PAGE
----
Ellison Medical Foundation moving beyond aging medical research

Fightaging reports that the Ellison Medical Foundation will no longer fund aging research. For the past fifteen years or so the Ellison Medical Foundation has acted much like an extension of the National Institute on Aging, channeling philanthropic funding from Larry Ellison into investigations of the biology of aging. This has been mainstream work with little to no involvement in efforts to extend life. The Ellison Medical Foundation didn’t come about because Larry Ellison has any great interest in aging research, however: the interest was in furthering molecular biology, and the study of aging just happens to be a field in which a lot of cutting edge molecular biology takes place.

Oracle Corp. founder Larry Ellison’s medical foundation — one of the leading funders for research on aging over the past 15 years — has stopped making new grants and may shift its focus beyond medical research.

The move by the New York-based Ellison Medical Foundation comes as researchers face a financial crunch and as the Google Inc.-backed aging research company Calico ramps up.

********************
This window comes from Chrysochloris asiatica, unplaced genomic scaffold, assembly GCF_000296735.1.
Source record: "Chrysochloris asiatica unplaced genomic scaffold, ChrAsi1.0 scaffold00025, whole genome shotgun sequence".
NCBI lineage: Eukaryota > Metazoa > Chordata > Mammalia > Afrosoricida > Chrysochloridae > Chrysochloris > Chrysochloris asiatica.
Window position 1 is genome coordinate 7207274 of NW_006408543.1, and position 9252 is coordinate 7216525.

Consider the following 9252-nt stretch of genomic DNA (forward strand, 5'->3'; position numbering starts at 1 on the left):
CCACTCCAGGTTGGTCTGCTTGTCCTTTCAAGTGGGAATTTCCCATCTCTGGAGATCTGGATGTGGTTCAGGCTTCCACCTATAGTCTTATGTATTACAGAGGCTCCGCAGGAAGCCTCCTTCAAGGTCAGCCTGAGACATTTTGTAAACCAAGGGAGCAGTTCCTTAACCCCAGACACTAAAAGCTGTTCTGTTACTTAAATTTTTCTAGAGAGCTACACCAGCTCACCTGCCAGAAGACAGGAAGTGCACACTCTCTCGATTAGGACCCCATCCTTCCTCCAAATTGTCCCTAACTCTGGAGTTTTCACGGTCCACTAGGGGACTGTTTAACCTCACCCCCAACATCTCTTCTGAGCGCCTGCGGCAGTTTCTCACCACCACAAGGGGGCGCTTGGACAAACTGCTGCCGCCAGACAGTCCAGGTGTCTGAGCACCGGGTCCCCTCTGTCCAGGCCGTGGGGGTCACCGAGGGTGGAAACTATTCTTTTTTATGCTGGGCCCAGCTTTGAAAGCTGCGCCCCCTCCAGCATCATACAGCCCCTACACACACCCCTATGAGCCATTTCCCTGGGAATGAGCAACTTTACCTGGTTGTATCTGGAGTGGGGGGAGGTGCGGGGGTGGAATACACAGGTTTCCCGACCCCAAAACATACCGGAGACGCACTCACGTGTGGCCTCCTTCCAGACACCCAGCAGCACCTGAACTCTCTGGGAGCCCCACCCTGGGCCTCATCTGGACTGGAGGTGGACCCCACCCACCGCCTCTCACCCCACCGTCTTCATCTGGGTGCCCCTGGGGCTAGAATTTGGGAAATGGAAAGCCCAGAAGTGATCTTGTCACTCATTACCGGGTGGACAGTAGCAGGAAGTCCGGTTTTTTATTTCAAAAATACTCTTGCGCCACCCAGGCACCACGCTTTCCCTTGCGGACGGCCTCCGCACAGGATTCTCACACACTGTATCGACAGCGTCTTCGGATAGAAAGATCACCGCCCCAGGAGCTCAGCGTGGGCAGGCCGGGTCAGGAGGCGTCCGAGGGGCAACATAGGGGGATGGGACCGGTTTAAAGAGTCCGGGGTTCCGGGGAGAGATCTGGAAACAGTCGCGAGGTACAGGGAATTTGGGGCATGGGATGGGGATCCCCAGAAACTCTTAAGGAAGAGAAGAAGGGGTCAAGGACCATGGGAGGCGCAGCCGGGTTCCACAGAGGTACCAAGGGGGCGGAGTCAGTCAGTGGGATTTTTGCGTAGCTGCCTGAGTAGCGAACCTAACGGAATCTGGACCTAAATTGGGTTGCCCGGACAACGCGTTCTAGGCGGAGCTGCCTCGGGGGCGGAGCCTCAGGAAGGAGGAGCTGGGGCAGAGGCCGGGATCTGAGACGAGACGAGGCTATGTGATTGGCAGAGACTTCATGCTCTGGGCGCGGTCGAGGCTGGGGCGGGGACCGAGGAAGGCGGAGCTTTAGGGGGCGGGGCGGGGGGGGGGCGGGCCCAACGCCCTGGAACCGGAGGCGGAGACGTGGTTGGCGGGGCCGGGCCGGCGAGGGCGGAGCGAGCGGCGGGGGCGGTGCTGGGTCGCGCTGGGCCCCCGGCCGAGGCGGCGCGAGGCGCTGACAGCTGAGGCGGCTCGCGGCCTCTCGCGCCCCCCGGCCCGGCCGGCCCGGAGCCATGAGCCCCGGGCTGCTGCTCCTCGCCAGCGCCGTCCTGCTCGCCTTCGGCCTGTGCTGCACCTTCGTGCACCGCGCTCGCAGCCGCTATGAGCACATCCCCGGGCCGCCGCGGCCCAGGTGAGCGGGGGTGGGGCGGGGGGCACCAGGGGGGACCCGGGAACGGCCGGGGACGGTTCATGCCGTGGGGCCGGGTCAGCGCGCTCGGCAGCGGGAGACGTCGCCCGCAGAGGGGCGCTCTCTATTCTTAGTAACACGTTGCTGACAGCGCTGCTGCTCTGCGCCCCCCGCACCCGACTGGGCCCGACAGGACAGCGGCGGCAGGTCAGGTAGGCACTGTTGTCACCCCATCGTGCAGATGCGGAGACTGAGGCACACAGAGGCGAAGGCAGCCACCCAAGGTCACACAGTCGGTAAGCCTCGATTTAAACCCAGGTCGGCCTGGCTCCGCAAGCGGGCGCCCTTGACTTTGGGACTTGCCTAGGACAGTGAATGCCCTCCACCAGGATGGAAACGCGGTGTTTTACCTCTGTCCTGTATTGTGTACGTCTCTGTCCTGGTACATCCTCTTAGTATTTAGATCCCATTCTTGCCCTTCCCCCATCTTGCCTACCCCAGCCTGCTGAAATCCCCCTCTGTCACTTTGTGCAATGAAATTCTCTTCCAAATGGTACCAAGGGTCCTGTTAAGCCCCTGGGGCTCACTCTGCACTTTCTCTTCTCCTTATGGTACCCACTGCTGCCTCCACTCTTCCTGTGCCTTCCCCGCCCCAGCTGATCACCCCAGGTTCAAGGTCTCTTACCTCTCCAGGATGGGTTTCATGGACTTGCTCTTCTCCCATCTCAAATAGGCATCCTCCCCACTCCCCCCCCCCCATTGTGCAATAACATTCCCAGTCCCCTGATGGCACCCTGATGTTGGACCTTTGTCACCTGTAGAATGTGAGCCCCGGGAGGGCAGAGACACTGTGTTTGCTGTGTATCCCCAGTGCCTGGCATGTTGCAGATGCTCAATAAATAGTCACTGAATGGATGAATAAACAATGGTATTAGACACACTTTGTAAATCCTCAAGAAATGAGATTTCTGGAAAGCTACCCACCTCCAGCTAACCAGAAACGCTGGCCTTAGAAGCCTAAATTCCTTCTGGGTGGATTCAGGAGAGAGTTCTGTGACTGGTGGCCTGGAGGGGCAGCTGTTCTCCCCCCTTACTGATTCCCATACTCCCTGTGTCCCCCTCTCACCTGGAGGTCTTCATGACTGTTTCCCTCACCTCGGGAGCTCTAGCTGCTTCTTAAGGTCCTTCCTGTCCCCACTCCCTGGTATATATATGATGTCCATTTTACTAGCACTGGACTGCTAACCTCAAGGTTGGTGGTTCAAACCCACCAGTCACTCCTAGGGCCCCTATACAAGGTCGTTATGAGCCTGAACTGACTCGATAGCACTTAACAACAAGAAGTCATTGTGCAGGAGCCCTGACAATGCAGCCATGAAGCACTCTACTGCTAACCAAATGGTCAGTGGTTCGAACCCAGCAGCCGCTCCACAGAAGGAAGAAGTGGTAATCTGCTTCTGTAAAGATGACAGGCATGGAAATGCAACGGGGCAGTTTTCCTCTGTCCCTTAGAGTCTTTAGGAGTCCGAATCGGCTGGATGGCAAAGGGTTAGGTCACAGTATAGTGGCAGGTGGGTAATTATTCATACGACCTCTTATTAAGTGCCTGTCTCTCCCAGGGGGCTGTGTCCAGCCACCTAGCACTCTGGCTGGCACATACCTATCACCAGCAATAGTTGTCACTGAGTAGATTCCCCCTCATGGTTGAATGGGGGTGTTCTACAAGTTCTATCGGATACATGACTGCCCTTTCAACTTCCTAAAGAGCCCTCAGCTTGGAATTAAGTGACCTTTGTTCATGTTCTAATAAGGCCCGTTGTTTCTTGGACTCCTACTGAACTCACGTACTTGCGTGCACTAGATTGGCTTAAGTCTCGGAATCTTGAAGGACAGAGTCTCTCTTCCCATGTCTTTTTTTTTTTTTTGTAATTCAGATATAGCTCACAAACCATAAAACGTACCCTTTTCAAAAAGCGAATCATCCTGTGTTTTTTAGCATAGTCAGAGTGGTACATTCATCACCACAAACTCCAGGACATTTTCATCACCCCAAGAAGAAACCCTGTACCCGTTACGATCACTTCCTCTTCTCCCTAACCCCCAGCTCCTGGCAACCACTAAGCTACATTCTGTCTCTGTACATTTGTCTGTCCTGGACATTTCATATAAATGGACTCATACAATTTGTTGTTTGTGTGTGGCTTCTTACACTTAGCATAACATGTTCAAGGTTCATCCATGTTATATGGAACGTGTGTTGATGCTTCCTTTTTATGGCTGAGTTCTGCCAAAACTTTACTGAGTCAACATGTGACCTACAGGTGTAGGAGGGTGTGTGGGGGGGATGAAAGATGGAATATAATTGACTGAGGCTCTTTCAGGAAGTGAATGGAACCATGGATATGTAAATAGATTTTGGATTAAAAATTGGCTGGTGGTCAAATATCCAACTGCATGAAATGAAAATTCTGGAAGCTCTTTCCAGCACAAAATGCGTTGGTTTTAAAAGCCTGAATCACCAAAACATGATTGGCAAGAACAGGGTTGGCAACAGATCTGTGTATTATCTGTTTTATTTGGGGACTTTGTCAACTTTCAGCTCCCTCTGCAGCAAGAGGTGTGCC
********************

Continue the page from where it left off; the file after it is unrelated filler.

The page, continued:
The August decision by the foundation’s three-member board, which is chaired by Ellison, came as a shock to researchers who have depended on the foundation’s four-year awards as National Institutes of Health funding has stayed flat. The timing is even more surprising given that the foundation only last year made its first grant awards to neuroscientists, including the University of California, San Francisco’s Nirao Shah, who is studying the molecular and neural control of aggression.

In all, the Ellison Medical Foundation has awarded nearly $430 million in grants since its founding in late 1997. Perhaps 80 percent to 90 percent of that money went to aging researchers, said Executive Director Kevin Lee, including those at Stanford University, UC Berkeley and the Buck Institute for Research on Aging in Novato.

The foundation is not endowed by Ellison. Instead, Lee said, Ellison varies his annual gift to the foundation, which this year will fund $53 million in new and continuing grants.

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